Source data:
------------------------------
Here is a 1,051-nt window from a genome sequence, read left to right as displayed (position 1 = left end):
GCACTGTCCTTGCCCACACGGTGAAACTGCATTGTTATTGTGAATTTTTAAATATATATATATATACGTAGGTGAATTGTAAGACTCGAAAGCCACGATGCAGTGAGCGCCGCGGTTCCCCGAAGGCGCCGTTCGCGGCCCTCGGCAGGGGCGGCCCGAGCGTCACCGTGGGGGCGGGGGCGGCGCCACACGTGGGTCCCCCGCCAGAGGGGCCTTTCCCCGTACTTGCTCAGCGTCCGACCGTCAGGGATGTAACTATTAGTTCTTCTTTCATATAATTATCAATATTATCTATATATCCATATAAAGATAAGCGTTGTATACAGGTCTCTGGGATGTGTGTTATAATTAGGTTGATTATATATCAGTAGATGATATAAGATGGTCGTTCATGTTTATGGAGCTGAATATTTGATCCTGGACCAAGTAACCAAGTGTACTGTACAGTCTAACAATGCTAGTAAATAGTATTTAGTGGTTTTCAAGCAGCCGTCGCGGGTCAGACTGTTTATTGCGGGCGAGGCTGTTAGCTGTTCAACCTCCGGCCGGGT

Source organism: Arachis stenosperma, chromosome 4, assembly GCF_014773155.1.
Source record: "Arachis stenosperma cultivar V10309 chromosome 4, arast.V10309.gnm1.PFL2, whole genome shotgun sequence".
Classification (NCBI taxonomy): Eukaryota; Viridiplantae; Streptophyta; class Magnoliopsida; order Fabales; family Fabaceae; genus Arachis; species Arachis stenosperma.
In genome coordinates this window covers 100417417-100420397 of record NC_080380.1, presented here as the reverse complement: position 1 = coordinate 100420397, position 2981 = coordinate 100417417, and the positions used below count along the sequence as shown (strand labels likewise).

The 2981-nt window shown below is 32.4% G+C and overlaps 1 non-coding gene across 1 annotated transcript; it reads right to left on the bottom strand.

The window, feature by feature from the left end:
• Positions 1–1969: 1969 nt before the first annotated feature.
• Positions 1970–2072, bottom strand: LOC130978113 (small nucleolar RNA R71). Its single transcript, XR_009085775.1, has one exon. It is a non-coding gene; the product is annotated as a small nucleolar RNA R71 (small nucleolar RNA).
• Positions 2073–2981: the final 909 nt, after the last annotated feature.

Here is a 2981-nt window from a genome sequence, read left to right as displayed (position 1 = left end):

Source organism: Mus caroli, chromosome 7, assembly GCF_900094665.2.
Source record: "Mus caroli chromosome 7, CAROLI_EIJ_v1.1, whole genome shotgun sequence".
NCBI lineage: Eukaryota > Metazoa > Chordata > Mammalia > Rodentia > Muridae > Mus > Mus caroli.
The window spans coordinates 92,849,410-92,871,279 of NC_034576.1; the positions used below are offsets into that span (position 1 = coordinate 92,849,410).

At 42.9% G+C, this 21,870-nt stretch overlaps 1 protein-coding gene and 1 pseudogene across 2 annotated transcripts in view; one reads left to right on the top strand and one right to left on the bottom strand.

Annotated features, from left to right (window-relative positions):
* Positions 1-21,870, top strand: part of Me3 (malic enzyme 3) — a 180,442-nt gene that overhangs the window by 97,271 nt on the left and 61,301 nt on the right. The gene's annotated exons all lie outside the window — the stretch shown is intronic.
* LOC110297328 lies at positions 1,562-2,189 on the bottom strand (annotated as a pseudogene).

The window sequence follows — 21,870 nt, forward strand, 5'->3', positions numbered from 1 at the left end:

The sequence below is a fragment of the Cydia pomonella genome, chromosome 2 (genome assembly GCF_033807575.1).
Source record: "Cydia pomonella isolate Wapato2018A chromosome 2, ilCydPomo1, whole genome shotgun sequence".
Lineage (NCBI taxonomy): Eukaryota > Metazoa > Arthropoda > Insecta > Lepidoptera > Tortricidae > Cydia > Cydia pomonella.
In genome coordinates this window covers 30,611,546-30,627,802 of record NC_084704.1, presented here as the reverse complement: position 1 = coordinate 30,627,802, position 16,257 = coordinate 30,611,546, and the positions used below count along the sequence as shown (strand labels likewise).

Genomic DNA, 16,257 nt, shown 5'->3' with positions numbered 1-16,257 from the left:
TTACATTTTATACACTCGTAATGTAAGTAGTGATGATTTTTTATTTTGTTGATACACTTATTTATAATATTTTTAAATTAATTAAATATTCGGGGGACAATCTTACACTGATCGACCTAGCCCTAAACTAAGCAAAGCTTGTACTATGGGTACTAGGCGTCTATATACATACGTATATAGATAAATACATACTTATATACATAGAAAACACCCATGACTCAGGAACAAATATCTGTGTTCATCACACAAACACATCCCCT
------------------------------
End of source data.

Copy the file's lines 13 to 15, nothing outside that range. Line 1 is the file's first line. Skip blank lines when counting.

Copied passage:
Source organism: Mus caroli, chromosome 7, assembly GCF_900094665.2.
Source record: "Mus caroli chromosome 7, CAROLI_EIJ_v1.1, whole genome shotgun sequence".
NCBI lineage: Eukaryota > Metazoa > Chordata > Mammalia > Rodentia > Muridae > Mus > Mus caroli.